Late Season Surge for Josh Bailey

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As the Islanders 2013-14 season coasts toward the finish line, Josh Bailey is enjoying a bit of a scoring frenzy down the stretch. He’s flying under the radar, but he’s right on target. And with very little attention or fanfare, he’s been doing his best to prove to his detractors there’s more to his game than he’s shown throughout much of the campaign.

Bailey has drawn the ire of much of the fan base this season for what could be characterized as long stretches of indifferent play. Yet for all the grief he takes on a daily basis, he’s quietly piled up 8 points in his last 10 games (2 goals, six assists) counting two points in Tuesday’s romp over the Florida Panthers – a goal plus a helper on Travis Hamonic’s third of the year. Prorated over a full season that’s better than a 60 point pace. Maybe not huge numbers, but considering the rave reviews his former linemate Kyle Okposo has gotten for having amassed 69 points it’s not bad. Granted, it’s only two goals, but people seem to forget that he came into the league as a highly touted playmaker; he never was a sniper, and almost certainly never will be.

That, by the way, is not in any way a knock on Okposo. He has received (and deservedly so) many plaudits this year for his complete game; offense is just one facet of what he does for the team. It’s simply a comparison of scoring pace, and an indication of what Bailey is capable of.

The day to day desire isn’t there yet. It may never be; even in Junior he wasn’t exactly known for extreme levels of intensity. The thing is, he’s capable of a ton of offense. He notched seven points in the team’s first seven games of the season. He’s only four points off his career high of 35 set in 2009-10, his second season with the Isles. He doesn’t shoot nearly often enough (he’s taken just 88 shots through 70 games this season) which accounts for some of his lack of goal production. Not that he’s incapable of scoring; he combined with Michael Grabner and Frans Nielsen to score one of the prettiest goals I’ve ever seen during that 6-1 romp over the Phoenix Coyotes back on October 8. The goal, his first of the season and his fourth point in just the team’s third game, was a teaser for what many hoped was the beginning of a career year for Bailey. Alas, it was not to be.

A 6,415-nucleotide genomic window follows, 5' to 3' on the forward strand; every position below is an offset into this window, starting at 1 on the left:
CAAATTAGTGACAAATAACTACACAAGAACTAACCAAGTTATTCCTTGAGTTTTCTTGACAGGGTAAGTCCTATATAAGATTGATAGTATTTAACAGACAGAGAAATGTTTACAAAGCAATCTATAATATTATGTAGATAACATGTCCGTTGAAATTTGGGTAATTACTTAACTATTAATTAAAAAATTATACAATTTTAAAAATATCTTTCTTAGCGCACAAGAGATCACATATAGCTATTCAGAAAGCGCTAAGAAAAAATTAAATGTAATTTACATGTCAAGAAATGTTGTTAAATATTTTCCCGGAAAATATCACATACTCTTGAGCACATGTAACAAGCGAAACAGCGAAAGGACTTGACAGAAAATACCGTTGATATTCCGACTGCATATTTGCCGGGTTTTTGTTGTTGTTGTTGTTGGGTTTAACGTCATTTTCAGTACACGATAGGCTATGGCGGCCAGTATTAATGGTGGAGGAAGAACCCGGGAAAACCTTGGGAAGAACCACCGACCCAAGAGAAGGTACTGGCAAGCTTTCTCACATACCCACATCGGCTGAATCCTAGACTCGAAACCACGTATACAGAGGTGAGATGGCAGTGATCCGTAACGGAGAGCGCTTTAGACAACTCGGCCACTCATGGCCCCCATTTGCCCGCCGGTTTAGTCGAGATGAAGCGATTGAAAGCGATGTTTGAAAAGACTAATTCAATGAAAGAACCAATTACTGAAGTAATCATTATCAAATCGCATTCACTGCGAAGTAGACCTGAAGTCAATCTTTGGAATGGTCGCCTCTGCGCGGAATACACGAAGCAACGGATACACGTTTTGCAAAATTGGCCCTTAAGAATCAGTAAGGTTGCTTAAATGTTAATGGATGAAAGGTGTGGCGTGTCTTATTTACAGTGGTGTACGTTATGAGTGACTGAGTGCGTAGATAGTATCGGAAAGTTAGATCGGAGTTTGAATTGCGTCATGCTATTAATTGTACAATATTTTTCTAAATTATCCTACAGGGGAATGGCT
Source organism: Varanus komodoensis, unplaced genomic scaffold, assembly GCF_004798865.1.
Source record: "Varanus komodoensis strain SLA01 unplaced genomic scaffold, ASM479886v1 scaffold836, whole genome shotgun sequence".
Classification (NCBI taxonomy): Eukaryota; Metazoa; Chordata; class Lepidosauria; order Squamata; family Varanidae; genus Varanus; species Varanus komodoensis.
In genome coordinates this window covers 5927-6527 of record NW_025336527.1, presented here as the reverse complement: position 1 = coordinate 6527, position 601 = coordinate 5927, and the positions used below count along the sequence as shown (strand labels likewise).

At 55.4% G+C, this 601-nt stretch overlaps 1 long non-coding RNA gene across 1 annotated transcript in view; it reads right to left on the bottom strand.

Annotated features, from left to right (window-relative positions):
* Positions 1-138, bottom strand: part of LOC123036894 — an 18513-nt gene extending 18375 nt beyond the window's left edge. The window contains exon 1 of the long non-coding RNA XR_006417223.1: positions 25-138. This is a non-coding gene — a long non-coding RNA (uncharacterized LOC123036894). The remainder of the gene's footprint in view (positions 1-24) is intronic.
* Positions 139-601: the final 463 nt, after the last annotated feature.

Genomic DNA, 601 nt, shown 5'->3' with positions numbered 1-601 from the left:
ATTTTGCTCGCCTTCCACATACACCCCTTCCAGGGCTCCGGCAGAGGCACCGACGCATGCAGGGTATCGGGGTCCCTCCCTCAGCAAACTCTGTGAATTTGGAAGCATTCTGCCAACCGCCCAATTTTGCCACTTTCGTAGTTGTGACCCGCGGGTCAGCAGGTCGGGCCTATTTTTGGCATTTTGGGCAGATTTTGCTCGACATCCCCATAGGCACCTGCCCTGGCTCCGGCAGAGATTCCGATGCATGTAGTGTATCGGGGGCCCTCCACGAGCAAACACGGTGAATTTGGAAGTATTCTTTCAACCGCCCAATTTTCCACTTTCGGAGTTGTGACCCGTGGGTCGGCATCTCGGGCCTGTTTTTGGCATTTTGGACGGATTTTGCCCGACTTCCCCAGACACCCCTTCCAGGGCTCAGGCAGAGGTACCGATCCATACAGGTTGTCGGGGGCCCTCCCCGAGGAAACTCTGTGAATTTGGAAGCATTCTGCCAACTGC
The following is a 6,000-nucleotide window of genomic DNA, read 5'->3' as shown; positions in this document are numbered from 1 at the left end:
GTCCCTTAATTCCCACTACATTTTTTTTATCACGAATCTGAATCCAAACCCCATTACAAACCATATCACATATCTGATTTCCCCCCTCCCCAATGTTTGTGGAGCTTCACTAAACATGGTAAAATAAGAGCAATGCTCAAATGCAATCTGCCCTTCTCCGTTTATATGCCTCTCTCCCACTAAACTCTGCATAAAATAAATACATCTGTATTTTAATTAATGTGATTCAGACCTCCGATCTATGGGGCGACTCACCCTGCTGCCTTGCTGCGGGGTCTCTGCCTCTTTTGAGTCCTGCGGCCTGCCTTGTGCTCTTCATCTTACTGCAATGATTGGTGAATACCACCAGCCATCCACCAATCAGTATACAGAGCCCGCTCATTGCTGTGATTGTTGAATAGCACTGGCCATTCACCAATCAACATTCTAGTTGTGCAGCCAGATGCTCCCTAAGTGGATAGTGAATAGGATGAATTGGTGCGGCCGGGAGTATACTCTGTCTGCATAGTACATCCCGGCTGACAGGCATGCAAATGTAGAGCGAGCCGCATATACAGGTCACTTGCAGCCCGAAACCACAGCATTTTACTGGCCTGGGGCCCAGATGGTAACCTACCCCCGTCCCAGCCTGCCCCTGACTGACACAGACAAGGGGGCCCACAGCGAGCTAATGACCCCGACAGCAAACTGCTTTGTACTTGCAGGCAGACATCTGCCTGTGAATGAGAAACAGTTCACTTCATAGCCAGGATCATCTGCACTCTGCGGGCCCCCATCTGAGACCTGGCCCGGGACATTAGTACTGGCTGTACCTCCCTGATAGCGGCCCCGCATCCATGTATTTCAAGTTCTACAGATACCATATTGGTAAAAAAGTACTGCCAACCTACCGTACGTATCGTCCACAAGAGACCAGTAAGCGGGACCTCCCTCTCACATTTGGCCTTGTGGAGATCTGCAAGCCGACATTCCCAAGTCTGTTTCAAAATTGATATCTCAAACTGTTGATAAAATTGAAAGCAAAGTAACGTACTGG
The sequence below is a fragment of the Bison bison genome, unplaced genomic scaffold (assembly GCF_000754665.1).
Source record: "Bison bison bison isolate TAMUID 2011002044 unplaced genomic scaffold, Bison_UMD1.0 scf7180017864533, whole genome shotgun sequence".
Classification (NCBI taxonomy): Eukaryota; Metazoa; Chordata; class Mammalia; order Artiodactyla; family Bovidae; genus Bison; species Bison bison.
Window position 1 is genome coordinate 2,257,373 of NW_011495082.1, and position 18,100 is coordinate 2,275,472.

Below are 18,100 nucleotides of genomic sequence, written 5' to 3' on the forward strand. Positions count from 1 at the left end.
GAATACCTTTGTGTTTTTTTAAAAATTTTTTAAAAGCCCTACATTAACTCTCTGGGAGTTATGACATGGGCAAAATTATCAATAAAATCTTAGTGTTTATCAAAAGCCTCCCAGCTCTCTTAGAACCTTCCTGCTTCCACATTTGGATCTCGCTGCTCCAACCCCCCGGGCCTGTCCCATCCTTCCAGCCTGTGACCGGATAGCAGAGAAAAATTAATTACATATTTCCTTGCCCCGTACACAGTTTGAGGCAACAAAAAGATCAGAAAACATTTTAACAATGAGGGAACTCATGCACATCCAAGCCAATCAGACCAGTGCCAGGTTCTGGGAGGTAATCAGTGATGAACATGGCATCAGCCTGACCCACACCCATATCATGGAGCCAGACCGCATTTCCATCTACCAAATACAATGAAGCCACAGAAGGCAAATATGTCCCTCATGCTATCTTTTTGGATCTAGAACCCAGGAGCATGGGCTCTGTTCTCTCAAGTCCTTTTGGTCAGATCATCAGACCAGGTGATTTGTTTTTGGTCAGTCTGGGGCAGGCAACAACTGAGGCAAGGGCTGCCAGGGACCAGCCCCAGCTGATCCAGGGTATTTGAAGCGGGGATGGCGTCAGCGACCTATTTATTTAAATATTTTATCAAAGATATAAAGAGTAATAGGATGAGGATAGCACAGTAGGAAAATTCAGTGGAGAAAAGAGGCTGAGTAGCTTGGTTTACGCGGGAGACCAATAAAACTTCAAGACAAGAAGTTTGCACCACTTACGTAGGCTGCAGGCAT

One significant knock against Bailey is his play away from the puck. On many occasions this season he would gain possession of the puck only to dump it into the attacking zone and turn away from the play, as though unsure how to proceed. He played a cautious – again, some might say indifferent – game through much of the team’s November woes and never really got back into a groove until recently, when the points started coming again.

I feel I must, in the interest of full disclosure, admit to having suggested a trade recently involving Bailey, though not necessarily for the same reasons that most of his detractors share. Rather, my thought was a deal involving Bailey moving to Toronto in exchange for goaltender James Reimer would be a nice square deal, straight-up. Those who know me would tell you that is far less an indictment of Bailey’s production than simply my opinion he’s worth a potential starter. The Isles desperately need a number one between the pipes beyond this season, a slot the unflappable Reimer can more than adequately fill. And who knows, maybe a change of scenery is all Bailey needs to get back on track and start producing at a level commensurate to his skill level.

On the other hand, the Isles could keep Bailey, and reap the benefits when he comes into his own. After all, he’s locked up for many more years so the Isles obviously feel he can form part of the core. Maybe he’s got some mental aspects of the game to sort through. Or maybe he’s just a late bloomer. Whatever the case, this writer chooses to focus on the positives where Josh Bailey is concerned.

- JP (@Joe_SoWhatElse)

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